London’s Burning

As a red London bus burns a few hundred yards from our house, it’s one of those moments when you stop and think, ‘Did I get this very wrong?’

We have always taken the view that the ‘cheek by jowl’ nature of urban London was worth the aggro. It’s vivid, lively, mixed – at times a bit edgy but alive. And nice ‘people like us’ live dotted all around.

But people who are not like us live all around too. And when it all goes up in smoke and dead eyed teenagers smash up your high street, it makes you think.

In Aristotle’s day another city state or a neighbouring tyrant could violently disturb your contemplation. In Montaigne’s, frequent bouts of plague and civil war.

A few boarded up shop fronts and burnt out buildings is hardly a siege and sacking or a street by street pogrom. But still. It feels bad. I’ve been anxious today. For my kids, for my other half, our house and our safety. We are always but a few authority figures away from mindless violence, a few laws from anarchy.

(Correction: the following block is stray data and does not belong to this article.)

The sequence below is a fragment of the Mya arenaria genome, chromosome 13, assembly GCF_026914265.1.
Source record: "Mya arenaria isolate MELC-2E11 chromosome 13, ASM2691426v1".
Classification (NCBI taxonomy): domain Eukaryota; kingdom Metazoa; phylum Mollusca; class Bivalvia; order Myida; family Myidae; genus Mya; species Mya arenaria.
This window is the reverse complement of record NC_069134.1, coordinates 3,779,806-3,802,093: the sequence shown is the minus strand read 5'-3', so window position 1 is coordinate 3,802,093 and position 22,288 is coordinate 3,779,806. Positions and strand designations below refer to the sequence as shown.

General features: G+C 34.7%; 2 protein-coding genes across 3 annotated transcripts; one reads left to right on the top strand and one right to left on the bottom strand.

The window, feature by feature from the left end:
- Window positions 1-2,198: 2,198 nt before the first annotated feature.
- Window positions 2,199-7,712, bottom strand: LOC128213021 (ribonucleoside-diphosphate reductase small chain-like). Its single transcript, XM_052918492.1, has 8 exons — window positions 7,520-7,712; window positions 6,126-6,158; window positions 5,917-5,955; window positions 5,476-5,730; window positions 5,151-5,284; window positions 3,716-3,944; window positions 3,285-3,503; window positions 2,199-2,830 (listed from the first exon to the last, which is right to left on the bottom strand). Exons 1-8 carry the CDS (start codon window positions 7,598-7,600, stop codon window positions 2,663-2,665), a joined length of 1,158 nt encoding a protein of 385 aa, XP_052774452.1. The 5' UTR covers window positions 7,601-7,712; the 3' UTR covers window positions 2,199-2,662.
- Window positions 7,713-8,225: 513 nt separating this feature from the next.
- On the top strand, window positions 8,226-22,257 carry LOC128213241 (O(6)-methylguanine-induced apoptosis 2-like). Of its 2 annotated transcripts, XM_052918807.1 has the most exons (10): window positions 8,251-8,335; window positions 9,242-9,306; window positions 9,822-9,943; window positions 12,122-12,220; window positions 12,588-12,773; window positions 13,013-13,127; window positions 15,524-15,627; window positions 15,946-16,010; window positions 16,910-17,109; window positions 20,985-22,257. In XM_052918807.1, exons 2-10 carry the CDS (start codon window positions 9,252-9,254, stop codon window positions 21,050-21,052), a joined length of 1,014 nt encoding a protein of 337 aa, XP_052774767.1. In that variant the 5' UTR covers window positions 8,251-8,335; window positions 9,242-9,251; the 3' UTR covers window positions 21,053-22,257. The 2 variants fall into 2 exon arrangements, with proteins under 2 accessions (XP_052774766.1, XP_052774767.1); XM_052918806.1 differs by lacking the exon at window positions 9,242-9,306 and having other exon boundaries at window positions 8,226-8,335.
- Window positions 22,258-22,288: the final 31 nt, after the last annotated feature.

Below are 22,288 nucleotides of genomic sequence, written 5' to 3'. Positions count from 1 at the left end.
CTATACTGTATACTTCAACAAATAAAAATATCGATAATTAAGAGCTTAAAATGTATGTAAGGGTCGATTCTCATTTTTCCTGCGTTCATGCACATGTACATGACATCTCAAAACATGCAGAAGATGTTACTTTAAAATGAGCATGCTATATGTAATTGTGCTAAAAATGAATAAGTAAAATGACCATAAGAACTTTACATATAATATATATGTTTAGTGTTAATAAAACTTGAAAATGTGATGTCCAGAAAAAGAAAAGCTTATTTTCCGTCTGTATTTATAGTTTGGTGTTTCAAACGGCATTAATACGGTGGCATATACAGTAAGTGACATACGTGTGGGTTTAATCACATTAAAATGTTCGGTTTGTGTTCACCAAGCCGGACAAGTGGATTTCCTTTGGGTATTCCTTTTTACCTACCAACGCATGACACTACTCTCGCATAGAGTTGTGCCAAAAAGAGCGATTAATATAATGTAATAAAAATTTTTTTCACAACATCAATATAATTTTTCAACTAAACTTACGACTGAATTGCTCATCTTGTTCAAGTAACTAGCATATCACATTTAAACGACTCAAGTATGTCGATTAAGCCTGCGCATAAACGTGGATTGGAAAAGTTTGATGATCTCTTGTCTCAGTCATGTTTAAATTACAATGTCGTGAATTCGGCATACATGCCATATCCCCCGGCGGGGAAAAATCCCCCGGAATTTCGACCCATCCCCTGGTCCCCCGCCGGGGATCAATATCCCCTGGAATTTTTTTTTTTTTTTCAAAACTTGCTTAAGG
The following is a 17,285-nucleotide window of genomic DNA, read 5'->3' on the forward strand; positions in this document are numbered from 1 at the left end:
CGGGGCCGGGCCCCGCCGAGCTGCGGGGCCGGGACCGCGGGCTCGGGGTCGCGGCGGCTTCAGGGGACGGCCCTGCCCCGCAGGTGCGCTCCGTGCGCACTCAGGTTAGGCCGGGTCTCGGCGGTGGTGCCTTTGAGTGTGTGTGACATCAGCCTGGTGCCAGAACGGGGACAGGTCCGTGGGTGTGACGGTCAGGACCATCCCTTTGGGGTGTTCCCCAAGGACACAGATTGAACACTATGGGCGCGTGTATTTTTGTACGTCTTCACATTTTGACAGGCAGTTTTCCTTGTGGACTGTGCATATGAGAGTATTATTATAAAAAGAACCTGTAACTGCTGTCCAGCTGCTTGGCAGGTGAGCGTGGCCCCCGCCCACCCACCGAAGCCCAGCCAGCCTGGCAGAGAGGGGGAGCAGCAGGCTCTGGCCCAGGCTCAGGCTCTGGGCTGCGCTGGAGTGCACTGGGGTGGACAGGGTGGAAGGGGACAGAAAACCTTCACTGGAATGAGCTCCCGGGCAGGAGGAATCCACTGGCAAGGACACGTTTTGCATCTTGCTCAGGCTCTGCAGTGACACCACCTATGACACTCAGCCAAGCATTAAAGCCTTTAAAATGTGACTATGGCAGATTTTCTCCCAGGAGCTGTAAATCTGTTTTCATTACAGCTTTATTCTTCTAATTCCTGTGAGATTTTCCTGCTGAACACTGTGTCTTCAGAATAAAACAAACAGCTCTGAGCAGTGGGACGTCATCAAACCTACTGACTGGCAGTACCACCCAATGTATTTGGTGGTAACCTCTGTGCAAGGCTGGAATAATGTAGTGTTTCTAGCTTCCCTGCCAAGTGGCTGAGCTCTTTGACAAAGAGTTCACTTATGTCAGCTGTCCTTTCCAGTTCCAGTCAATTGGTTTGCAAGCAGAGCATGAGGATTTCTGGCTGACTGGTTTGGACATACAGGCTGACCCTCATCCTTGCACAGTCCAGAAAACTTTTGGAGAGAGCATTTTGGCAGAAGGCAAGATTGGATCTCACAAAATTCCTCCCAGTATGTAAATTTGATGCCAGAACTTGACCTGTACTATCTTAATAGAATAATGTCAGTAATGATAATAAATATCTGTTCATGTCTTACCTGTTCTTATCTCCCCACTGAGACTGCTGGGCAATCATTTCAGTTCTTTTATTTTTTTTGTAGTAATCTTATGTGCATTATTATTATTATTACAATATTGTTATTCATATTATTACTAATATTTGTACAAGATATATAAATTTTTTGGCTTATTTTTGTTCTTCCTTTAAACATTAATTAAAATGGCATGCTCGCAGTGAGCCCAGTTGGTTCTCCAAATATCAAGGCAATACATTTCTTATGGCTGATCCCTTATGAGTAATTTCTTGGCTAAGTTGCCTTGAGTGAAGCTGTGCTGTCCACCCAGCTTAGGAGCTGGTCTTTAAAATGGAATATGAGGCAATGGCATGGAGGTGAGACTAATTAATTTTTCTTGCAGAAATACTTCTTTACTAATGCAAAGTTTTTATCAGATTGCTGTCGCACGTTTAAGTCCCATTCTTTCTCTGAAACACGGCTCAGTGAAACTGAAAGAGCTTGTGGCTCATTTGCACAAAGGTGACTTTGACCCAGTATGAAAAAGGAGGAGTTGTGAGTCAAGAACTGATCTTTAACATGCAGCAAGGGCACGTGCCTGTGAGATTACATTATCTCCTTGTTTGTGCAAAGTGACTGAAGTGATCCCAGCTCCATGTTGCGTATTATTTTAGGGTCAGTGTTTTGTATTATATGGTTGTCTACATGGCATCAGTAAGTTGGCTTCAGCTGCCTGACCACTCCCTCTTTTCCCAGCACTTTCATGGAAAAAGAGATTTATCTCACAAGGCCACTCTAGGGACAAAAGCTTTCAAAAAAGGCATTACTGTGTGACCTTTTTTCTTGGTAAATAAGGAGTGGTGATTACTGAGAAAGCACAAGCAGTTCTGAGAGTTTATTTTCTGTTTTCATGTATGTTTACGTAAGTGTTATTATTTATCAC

Ordinary decent people are feeling it too. I’ve seen several almost exaggerated acts of courtesy and consideration between people of all colours and classes on my way to and from work. Pausing to let each other pass, small acknowledgements and hesitant smiles. In these acts people are trying to say “It’s ok, we’re ok.” Post it notes on a boarded up shop eulogise our area and criticise the yobs. A volunteer army came out armed only with brooms to clean up.

It’s finely poised in London today. As Aristotle said man is both the best and worst of animals.

4 thoughts on “London’s Burning

      1. Many thanks Patricia. Things were quieter last night. Perhaps the worst is over now.

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